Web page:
For people who are considered obese (BMI greater than or equal to 30) or those who are overweight (BMI of 25 to 29.9) and have two or more risk factors, the guidelines recommend weight loss. Risk factors include:

  • Physical inactivity
  • Cigarette smoking
  • High blood sugar
  • High blood pressure
  • High LDL cholesterol
  • Low HDL cholesterol

Even a small weight loss (just 10 percent of your current weight) will help to lower your risk of developing diseases associated with obesity.  For those who have less than two risk factors it may be important to maintain your weight rather than loosing weight.

Body Mass Index Percentile

Body mass index percentile is used to also determine a childs health.  The percentile ratings indicate that a child is:

  • overweight if they have a BMI over the 95th percentile for their age
  • at risk of becoming overweight if they have a BMI between the 85th and 95th percentile for their age
  • underweight if they have a BMI under the 5th percentile for their age

A child has a healthy BMI if it is between the 5th and 85th percentile.

Immunization Requirements for Students

Children entering 7th grade need the following:
  • 1 dose of tetanus, diphtheria, accellular pertussis (Tdap)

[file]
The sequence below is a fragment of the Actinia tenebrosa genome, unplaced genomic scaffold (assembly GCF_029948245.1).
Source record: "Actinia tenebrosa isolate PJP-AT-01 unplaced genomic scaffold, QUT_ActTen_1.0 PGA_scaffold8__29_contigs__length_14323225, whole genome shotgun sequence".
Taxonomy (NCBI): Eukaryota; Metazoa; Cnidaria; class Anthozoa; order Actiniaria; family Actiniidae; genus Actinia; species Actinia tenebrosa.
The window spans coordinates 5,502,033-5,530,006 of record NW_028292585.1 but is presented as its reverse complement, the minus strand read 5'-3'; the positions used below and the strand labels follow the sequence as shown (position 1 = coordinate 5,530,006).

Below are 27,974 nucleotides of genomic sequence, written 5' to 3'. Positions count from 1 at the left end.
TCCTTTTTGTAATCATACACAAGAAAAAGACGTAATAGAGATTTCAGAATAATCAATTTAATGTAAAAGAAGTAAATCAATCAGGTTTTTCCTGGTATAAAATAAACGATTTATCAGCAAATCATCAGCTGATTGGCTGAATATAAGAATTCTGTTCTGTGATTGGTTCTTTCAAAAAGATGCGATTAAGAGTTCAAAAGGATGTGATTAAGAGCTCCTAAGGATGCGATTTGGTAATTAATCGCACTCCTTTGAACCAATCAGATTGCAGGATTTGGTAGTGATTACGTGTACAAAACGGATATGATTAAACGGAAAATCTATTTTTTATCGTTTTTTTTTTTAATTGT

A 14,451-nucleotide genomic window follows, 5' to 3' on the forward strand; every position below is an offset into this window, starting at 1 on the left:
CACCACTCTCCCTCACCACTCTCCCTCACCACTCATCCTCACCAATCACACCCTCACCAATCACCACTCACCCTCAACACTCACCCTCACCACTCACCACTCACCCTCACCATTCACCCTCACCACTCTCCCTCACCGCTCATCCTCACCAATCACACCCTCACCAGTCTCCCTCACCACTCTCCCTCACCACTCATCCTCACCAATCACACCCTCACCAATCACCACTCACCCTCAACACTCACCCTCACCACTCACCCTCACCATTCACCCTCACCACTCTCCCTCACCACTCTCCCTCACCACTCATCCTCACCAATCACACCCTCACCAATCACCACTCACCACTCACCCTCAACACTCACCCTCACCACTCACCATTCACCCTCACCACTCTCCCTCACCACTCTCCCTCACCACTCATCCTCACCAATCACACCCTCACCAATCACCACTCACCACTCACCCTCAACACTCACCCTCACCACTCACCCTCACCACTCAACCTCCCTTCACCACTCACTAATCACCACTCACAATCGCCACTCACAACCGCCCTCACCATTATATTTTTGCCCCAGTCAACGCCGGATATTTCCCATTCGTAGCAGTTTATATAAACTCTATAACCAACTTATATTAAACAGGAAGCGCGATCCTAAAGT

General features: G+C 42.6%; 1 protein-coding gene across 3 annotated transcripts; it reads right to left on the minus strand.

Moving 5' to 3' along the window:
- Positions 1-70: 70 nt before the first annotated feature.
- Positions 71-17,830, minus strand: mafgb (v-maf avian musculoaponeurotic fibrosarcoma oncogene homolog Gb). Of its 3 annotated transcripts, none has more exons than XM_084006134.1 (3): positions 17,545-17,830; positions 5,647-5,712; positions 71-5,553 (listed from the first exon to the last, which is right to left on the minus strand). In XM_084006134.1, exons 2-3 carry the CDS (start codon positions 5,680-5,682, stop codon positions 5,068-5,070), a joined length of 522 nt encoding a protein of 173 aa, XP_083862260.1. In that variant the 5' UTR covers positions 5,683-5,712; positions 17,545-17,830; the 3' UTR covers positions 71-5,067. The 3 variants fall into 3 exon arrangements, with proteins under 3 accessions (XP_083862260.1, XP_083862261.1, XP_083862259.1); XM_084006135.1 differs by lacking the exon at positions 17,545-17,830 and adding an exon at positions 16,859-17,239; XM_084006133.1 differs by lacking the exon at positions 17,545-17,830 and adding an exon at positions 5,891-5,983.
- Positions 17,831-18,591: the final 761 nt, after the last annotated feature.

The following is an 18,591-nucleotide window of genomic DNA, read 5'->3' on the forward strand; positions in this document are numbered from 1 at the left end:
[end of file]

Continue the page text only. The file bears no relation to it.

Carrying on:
• 1 dose of meningococcal conjugate vaccine (MCV)

On the first day of 7th grade, unless the child has a medical or religious/philosophical exemption, a child must have had the above vaccines or risk exclusion.

Children entering 12th grade need the following:
  • 1 dose of MCV on the first day of 12th grade.  If one dose was given at 16 years of age or older, that shall count as the twelfth grade dose.
On the first day of 12th grade, unless the child has a medical or religious/philosophical exemption, a child must have had the above vaccines or risk exclusion.
In addition children in all grades need the following:
  •  4 doses of tetanus, diphtheria, and acellular pertussis* (1 dose on or after the 4th birthday)
  • 4 doses of polio (4th dose on or after 4th birthday and at least 6 months after previous dose given)**
  • 2 doses of measles, mumps, rubella***
  • 3 doses of hepatitis B
  • 2 doses of varicella (chickenpox) vaccine or evidence of immunity
*Usually given as DTP or DTap or if medically advisable, DT or Td
** A fourth dose is not necessary if the third dose was administered at age 4 years or older and at least 6 months after the previous dose
*** Usually given as MMR

ON THE FIRST DAY OF SCHOOL, unless the child has a medical or religious/philosophical exemption, a child must have had at least one dose of the above vaccinations  or risk exclusion.

• If a child does not have all the doses listed above, needs addition­al doses, and the next dose is medically appropriate, the child must receive that dose within the first five days of school or risk exclu­sion. If the next dose is not the final dose of the series, the child must also provide a medical plan (red and white card) within the first five days of school for obtaining the required immunizations or risk exclusion.

•  If a child does not have all the doses listed above, needs addition­al doses, and the next dose is not medically appropriate, the child must provide a medical plan (red and white card) within the first five days of school for obtaining the required immunizations or risk exclusion.